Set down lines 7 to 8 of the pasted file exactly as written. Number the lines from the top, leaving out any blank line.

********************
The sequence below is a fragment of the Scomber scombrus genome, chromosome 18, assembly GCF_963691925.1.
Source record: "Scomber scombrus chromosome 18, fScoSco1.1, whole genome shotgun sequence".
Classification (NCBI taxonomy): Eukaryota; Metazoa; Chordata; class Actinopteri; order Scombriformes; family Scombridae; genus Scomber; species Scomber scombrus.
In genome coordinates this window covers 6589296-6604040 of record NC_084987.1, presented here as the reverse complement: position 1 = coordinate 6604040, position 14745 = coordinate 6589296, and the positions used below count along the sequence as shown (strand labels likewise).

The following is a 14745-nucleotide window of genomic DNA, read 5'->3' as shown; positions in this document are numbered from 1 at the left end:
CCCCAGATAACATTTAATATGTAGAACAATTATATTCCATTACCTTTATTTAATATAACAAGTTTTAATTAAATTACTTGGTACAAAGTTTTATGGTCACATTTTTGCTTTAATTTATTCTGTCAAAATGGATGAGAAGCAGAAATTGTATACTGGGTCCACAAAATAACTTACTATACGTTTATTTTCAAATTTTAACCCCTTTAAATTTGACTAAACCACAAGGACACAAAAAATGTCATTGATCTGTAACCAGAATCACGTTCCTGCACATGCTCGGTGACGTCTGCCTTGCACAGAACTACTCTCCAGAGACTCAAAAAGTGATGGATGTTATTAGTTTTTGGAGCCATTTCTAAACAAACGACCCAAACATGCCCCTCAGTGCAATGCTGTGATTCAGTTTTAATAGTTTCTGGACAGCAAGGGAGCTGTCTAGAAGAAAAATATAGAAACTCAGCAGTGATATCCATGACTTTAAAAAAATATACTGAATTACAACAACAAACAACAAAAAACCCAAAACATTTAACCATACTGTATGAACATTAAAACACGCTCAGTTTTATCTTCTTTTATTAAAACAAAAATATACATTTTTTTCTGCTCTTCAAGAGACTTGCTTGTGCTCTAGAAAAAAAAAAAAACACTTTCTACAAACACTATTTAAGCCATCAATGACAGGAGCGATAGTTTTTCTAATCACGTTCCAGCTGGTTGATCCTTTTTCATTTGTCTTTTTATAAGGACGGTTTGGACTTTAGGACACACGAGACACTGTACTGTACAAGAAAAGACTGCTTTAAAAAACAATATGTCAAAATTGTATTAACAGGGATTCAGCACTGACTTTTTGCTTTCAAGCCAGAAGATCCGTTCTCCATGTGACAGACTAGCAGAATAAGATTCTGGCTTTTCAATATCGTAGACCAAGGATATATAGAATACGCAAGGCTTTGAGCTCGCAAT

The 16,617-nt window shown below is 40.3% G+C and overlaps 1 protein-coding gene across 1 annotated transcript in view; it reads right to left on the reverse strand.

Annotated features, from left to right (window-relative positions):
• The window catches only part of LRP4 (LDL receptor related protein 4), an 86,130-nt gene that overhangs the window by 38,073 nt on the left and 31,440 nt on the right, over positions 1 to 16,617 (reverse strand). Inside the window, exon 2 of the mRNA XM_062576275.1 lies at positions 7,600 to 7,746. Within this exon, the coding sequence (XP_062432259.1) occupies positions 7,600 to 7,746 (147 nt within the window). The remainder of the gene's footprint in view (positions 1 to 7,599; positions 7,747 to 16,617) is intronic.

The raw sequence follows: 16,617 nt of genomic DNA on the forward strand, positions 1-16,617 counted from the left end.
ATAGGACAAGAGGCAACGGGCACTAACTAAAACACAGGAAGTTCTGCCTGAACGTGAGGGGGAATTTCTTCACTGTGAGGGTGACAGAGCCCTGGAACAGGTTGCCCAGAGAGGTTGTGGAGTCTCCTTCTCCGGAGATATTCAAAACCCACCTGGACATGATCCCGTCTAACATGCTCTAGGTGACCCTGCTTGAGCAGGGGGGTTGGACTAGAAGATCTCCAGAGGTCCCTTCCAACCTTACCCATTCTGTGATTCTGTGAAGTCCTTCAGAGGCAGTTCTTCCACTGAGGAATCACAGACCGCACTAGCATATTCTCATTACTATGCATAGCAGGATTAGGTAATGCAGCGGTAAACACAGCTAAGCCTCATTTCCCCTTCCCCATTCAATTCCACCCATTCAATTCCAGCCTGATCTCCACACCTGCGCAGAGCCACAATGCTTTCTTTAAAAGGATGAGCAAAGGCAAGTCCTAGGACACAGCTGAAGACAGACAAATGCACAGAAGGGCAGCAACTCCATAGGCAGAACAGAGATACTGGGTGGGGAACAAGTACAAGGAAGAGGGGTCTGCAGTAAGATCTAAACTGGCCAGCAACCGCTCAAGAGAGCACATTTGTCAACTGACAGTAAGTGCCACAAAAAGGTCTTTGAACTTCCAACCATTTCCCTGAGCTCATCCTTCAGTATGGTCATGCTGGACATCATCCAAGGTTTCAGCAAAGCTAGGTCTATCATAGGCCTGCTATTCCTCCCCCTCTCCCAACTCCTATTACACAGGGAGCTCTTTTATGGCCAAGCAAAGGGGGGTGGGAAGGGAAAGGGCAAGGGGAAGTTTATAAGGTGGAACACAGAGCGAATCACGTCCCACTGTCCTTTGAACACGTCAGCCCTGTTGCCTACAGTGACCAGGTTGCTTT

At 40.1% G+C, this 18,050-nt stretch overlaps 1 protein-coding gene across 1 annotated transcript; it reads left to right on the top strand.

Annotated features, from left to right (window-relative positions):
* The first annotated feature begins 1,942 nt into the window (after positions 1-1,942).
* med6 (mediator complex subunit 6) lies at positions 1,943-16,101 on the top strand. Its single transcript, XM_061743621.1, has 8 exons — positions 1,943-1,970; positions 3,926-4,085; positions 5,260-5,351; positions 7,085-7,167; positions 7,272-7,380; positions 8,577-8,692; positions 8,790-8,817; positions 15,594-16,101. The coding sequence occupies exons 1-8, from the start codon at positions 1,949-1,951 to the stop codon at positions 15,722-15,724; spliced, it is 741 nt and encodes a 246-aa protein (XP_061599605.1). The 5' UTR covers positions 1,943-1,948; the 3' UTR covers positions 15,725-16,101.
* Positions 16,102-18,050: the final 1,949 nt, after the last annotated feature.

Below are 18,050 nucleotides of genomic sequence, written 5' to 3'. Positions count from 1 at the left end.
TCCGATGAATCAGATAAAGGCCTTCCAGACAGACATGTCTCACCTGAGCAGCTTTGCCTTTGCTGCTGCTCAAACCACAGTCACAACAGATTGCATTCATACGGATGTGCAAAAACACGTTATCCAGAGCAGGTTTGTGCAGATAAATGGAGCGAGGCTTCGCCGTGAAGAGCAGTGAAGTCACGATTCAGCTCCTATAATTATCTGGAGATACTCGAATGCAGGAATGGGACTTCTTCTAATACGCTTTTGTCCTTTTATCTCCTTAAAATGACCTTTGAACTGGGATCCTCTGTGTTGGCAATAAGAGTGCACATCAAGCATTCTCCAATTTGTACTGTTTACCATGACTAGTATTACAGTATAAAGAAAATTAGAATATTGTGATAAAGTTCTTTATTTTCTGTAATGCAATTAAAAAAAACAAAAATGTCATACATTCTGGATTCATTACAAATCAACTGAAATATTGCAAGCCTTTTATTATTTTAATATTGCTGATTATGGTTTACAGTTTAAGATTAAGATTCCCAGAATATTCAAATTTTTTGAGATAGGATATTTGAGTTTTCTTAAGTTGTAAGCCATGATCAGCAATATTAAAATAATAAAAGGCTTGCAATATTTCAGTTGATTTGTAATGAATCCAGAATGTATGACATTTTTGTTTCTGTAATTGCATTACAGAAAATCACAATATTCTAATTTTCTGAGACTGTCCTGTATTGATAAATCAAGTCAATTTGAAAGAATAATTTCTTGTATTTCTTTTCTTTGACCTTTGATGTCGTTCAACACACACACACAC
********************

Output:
The 16,617-nt window shown below is 40.3% G+C and overlaps 1 protein-coding gene across 1 annotated transcript in view; it reads right to left on the reverse strand.

Annotated features, from left to right (window-relative positions):